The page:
Deliverable 1.3 Big Data Methodologies, Tools and Infrastructures

Big Data opens up new opportunities to define “Intelligent” mobility and transportation solutions. The transportation industry is a leader in creating the so-called Internet of Everything. Each day vast volumes of data are generated through sensors in passenger counting and vehicle locator systems and ticketing and fare collection systems, just to name a few.

The goal is to create value out of this amount of data, by providing a comprehensive picture of what’s happening, using business analytics, leveraging big data tools and predictive analytics, to help transportation agencies improve operations, reduce costs and hopefully better serve travelers.

The technical challenge is that much of this Big Data is non-standard data (e.g., social, geospatial or sensor-generated data that does not an easy fit into traditional, structured, relational data warehouses or databases).

An additional challenge is that with such an amount of real-time structured and unstructured data captured from a variety of sources, it is difficult to determine which data is most valuable. Terabytes of data are collected and result in an added complexity to the underlying IT infrastructures.

These terabytes of data require immense amounts of storage in silo after silo of transportation operator data centers. In order to analyze Big Data, an appropriate Data Infrastructure needs to be in place to:

  1. store and maintain data
  2. analyze data
  3. present results in a clear visual way

Several Big Data platforms have been proposed recently, open source and proprietary. In order to tackle the demands and challenges in the transportation domain, an optimal stack of Big Data technologies needs to be selected and designed based on the application requirements.

This is not an easy task.

This report, which is a follow up of Deliverable 1.1, offers an in-depth introduction to relevant technologies for Big Data Analytics and Big Data Management. It also looks at how these technologies are applied to build a Big Data Platform suitable for the transport sector. We present in detail how application-specific benchmarking can be used in order to evaluate which Big Data technologies are most suited for the domain. We conclude the report with an applied example of using data analytics for urban mobility.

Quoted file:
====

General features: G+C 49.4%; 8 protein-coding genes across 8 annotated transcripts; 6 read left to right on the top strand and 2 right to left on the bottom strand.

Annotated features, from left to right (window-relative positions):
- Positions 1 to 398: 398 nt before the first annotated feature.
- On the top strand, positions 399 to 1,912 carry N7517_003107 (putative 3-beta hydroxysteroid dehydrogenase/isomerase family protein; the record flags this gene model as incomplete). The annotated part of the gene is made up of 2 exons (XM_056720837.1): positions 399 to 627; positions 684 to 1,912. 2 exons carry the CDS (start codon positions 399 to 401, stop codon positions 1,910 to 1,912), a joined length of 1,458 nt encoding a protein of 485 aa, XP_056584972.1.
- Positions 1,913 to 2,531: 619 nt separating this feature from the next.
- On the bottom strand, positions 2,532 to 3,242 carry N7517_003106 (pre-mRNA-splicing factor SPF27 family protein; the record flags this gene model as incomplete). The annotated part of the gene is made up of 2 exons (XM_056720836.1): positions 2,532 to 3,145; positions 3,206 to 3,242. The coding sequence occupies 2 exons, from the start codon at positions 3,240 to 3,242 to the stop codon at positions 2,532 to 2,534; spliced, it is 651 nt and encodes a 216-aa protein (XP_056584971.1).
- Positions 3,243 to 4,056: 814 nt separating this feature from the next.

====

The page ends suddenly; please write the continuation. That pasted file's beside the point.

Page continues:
This document offers the reader a technical insight into existing Big Data technologies at various levels: software management, data platform, and application. In order to evaluate which specific software components in the Big Data stack are more suitable for transport applications, with high volume and high-velocity requirements, a benchmarking approach is presented.

The future of data analytics in transportation has many applications and opportunities.

The main challenge is using significantly improved technologies and methods to gather and understand the data in order for business decisions to be informed by better insights

LeMO, 3rd project meeting in Sogndal, Norway 19-21 June 2018

The third LeMO project meeting was held in Sogndal, Norway on the 19th to 21st of June 2018. All partners gathered to discuss the progress of ongoing work packages − Setting the stage on big data in transport (WP1), Institutional and governmental issues and barriers (WP2) and Creating shared value (WP5) −and to elaborate on the plan for the forthcoming work package on case studies (WP3). The impact manager of TransformingTransport project, Akrivi Kiousi, also attended the meeting and presented the TransformingTransport project. The attendees also discussed opportunities for cooperation with our sister project NOESIS and TransformingTransport project. 

On 20th June LeMO consortium and the Advisory Reference Group (ARG) met for the first time to discuss ongoing work including including how can policies accelerate or hinder the use of big data in transport?. The ARG members Daniel Jacques (European Commission), Norbert Schaffitzel (Deutsche Bahn Systel GmbH), and Guro Marie Dyngen (Statens vegvesen) provided valuable input on big data policy aspects in transport sector.  The intense discussions showed how much the project has progressed and how much more we know about the institutional, political & technological back-drop to bigdata in transport.

The last day of LeMO meeting focused on seven case studies (WP3). The objective of this discussion was to brainstorm on seven case study topics, and distribution and planning of case studies work.

The meeting was hosted by the project coordinator, Western Norway Research Institute.

The first H2020 LeMO Newsletter is out now

The first H2020 LeMO Newsletter is published on the project website with relevant project news. The newsletter introduces you to project’s latest developments. 

In the current Issue of our Newsletter you can read our project’s news from its start until June 2018. Also, have a look at upcoming activities and publications that are related to the thematic of the project!